Reformers and Reform Narratives

The position of slaves in the USA was unbearable but the white majority, which played the dominant role in the US society, ignored problems of African Americans who suffered from severe oppression and discrimination. In fact, they were deprived of basic rights and were treated as commodities by their masters, who believed they were superior to slaves, while slaves were not worth treating like humans.

Nevertheless, slavery became an unbearable burden for African Americans and their resistance to slavery and slaveholders grew stronger as a few African Americans got freedom and education. Moreover, African Americans attempted to draw the attention of the public to the problem of slavery and to the position of slaves who had no rights and liberties. In this respect, it is worth mentioning narratives of Frederick Douglass and Harriet Ann Jacobs, who depicted the life of slaves in details and these details could not fail to terrify the audience, even at the epoch when slavery was a norm. In fact, it is due to such narratives the public grew conscious of the necessity of changes in the American society and abolition slavery as an inadmissible practice for a civilized society.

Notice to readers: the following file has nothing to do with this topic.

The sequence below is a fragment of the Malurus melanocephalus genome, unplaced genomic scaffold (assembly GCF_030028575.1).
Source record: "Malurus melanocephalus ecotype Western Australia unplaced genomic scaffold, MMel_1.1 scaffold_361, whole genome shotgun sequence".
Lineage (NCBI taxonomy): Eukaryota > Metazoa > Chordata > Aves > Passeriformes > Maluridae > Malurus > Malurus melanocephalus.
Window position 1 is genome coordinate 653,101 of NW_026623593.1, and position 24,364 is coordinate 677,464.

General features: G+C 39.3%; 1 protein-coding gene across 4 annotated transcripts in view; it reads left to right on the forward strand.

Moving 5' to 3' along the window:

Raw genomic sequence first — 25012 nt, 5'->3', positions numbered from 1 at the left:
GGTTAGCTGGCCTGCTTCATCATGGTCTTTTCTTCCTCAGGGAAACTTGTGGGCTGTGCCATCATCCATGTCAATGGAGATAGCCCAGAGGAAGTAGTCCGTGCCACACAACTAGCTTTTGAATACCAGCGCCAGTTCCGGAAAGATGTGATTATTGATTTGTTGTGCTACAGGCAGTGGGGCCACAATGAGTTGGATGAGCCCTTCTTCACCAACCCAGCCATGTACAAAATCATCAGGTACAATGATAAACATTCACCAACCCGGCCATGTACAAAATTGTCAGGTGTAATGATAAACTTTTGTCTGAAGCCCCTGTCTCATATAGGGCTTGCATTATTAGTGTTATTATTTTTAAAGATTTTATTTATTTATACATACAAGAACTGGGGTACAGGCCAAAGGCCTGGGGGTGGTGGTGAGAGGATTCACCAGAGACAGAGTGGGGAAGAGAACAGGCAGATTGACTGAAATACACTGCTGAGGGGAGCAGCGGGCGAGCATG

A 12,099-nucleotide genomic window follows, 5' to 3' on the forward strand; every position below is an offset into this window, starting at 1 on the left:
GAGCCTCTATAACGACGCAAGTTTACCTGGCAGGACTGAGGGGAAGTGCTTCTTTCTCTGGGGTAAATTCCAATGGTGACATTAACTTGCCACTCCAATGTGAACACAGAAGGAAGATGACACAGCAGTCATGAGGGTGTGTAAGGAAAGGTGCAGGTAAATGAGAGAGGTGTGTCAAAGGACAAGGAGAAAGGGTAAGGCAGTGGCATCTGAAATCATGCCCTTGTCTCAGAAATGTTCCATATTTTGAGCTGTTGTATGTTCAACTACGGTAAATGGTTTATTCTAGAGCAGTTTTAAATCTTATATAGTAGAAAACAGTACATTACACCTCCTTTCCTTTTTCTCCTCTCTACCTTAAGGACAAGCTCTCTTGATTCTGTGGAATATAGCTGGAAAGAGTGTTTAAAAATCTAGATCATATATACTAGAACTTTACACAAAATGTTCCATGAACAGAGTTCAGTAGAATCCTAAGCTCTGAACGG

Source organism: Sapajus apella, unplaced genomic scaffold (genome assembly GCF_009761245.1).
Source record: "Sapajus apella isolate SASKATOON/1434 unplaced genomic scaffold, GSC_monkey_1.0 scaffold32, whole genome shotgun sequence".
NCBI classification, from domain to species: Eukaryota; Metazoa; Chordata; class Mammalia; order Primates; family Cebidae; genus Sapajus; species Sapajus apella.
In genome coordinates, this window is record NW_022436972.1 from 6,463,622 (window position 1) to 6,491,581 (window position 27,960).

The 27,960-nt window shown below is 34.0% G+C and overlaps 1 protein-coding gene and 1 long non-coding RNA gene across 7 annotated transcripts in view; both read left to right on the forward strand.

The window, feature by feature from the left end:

On analyzing the narrative of both Frederick Douglass and Harriet Jacobs, it should be said that the authors convey true to life stories and, what is more, there works are autobiographical. Frederick Douglass’ “Narrative of the Life of Frederick Douglass, an American Slave”, and Harriet Jacobs’ “Incidents in the Life of a Slave Girl” depict their own stories and vividly conveys horrors of slavery and the life of slaves in the USA at the epoch. In this respect, it is quite symbolic that both authors attempt to show that their narratives are common descriptions of the life of slaves at the epoch, even the titles of their narratives prove this since both authors use indefinite article “a/an” instead of “the” to show that their narrations is a narration of an ordinary slave and thousands and millions of African Americans suffered from the same treatment and unbearable conditions of life.